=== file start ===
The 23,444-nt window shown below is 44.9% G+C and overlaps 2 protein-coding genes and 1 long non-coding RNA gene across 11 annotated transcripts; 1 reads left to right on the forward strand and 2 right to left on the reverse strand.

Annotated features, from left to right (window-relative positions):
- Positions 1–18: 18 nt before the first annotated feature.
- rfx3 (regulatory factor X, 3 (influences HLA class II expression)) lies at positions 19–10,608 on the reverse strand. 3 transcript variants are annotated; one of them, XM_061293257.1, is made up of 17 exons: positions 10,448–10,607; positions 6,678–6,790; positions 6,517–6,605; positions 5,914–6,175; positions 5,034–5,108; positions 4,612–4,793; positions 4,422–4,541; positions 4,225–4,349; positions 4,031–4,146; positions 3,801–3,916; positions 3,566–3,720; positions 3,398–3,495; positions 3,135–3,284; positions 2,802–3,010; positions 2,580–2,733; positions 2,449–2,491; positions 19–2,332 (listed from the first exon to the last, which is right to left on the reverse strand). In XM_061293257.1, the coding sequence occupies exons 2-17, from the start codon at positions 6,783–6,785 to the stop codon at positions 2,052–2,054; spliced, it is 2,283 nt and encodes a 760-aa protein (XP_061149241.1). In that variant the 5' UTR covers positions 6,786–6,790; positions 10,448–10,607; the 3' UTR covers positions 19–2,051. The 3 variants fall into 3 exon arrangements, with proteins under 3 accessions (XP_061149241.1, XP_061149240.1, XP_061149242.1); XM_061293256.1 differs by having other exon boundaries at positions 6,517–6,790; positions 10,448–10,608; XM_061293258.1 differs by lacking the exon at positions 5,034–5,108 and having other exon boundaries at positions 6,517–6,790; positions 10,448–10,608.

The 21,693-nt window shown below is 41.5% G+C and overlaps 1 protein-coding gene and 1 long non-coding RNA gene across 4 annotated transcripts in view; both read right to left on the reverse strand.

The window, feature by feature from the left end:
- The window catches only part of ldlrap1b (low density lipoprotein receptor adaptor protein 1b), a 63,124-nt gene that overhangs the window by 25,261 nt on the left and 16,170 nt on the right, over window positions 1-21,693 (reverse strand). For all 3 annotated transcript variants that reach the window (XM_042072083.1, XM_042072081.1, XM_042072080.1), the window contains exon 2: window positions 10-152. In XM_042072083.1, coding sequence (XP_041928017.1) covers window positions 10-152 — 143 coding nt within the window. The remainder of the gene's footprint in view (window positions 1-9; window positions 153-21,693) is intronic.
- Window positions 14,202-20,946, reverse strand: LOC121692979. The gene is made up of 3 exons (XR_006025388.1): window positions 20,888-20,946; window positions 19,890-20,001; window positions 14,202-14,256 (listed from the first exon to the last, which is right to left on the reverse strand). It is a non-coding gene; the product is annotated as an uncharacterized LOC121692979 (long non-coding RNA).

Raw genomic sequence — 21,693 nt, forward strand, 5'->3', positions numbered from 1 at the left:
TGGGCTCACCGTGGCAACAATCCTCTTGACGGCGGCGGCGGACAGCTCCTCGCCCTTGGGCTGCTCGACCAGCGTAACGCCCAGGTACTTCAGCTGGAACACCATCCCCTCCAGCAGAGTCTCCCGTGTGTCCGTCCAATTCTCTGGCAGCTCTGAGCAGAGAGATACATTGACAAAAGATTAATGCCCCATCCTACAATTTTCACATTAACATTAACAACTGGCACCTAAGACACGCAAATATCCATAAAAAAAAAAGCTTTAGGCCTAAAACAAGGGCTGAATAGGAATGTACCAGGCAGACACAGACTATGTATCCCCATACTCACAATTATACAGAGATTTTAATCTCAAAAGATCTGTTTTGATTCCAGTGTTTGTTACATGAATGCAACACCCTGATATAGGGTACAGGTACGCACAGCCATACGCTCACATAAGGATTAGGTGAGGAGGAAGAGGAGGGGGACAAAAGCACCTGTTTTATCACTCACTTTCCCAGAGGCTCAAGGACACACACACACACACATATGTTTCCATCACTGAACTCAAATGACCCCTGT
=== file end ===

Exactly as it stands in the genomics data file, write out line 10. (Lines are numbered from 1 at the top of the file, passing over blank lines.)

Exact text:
TGGGCTCACCGTGGCAACAATCCTCTTGACGGCGGCGGCGGACAGCTCCTCGCCCTTGGGCTGCTCGACCAGCGTAACGCCCAGGTACTTCAGCTGGAACACCATCCCCTCCAGCAGAGTCTCCCGTGTGTCCGTCCAATTCTCTGGCAGCTCTGAGCAGAGAGATACATTGACAAAAGATTAATGCCCCATCCTACAATTTTCACATTAACATTAACAACTGGCACCTAAGACACGCAAATATCCATAAAAAAAAAAGCTTTAGGCCTAAAACAAGGGCTGAATAGGAATGTACCAGGCAGACACAGACTATGTATCCCCATACTCACAATTATACAGAGATTTTAATCTCAAAAGATCTGTTTTGATTCCAGTGTTTGTTACATGAATGCAACACCCTGATATAGGGTACAGGTACGCACAGCCATACGCTCACATAAGGATTAGGTGAGGAGGAAGAGGAGGGGGACAAAAGCACCTGTTTTATCACTCACTTTCCCAGAGGCTCAAGGACACACACACACACACATATGTTTCCATCACTGAACTCAAATGACCCCTGT